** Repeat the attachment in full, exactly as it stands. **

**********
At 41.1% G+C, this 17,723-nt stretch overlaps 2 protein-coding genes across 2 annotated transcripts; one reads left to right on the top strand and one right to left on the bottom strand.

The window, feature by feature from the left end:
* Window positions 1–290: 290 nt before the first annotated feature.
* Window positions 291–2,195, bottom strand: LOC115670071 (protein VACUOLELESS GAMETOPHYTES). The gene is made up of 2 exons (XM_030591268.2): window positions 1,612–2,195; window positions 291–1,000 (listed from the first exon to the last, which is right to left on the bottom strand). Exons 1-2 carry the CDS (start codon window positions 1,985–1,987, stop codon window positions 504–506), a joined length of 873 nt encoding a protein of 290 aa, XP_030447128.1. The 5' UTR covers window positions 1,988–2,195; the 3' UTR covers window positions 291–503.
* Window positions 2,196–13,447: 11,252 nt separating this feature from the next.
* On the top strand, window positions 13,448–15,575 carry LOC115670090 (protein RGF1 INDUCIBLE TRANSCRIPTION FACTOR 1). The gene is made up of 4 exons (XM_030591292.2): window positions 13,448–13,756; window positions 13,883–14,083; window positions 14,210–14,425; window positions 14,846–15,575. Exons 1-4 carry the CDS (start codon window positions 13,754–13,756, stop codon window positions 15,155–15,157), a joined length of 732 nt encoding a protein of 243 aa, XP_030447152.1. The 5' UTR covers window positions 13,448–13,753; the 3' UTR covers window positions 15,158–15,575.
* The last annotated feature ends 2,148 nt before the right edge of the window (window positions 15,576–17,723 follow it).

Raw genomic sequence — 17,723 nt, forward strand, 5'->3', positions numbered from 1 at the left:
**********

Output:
At 41.1% G+C, this 17,723-nt stretch overlaps 2 protein-coding genes across 2 annotated transcripts; one reads left to right on the top strand and one right to left on the bottom strand.

The window, feature by feature from the left end:
* Window positions 1–290: 290 nt before the first annotated feature.
* Window positions 291–2,195, bottom strand: LOC115670071 (protein VACUOLELESS GAMETOPHYTES). The gene is made up of 2 exons (XM_030591268.2): window positions 1,612–2,195; window positions 291–1,000 (listed from the first exon to the last, which is right to left on the bottom strand). Exons 1-2 carry the CDS (start codon window positions 1,985–1,987, stop codon window positions 504–506), a joined length of 873 nt encoding a protein of 290 aa, XP_030447128.1. The 5' UTR covers window positions 1,988–2,195; the 3' UTR covers window positions 291–503.
* Window positions 2,196–13,447: 11,252 nt separating this feature from the next.
* On the top strand, window positions 13,448–15,575 carry LOC115670090 (protein RGF1 INDUCIBLE TRANSCRIPTION FACTOR 1). The gene is made up of 4 exons (XM_030591292.2): window positions 13,448–13,756; window positions 13,883–14,083; window positions 14,210–14,425; window positions 14,846–15,575. Exons 1-4 carry the CDS (start codon window positions 13,754–13,756, stop codon window positions 15,155–15,157), a joined length of 732 nt encoding a protein of 243 aa, XP_030447152.1. The 5' UTR covers window positions 13,448–13,753; the 3' UTR covers window positions 15,158–15,575.
* The last annotated feature ends 2,148 nt before the right edge of the window (window positions 15,576–17,723 follow it).

Raw genomic sequence — 17,723 nt, forward strand, 5'->3', positions numbered from 1 at the left: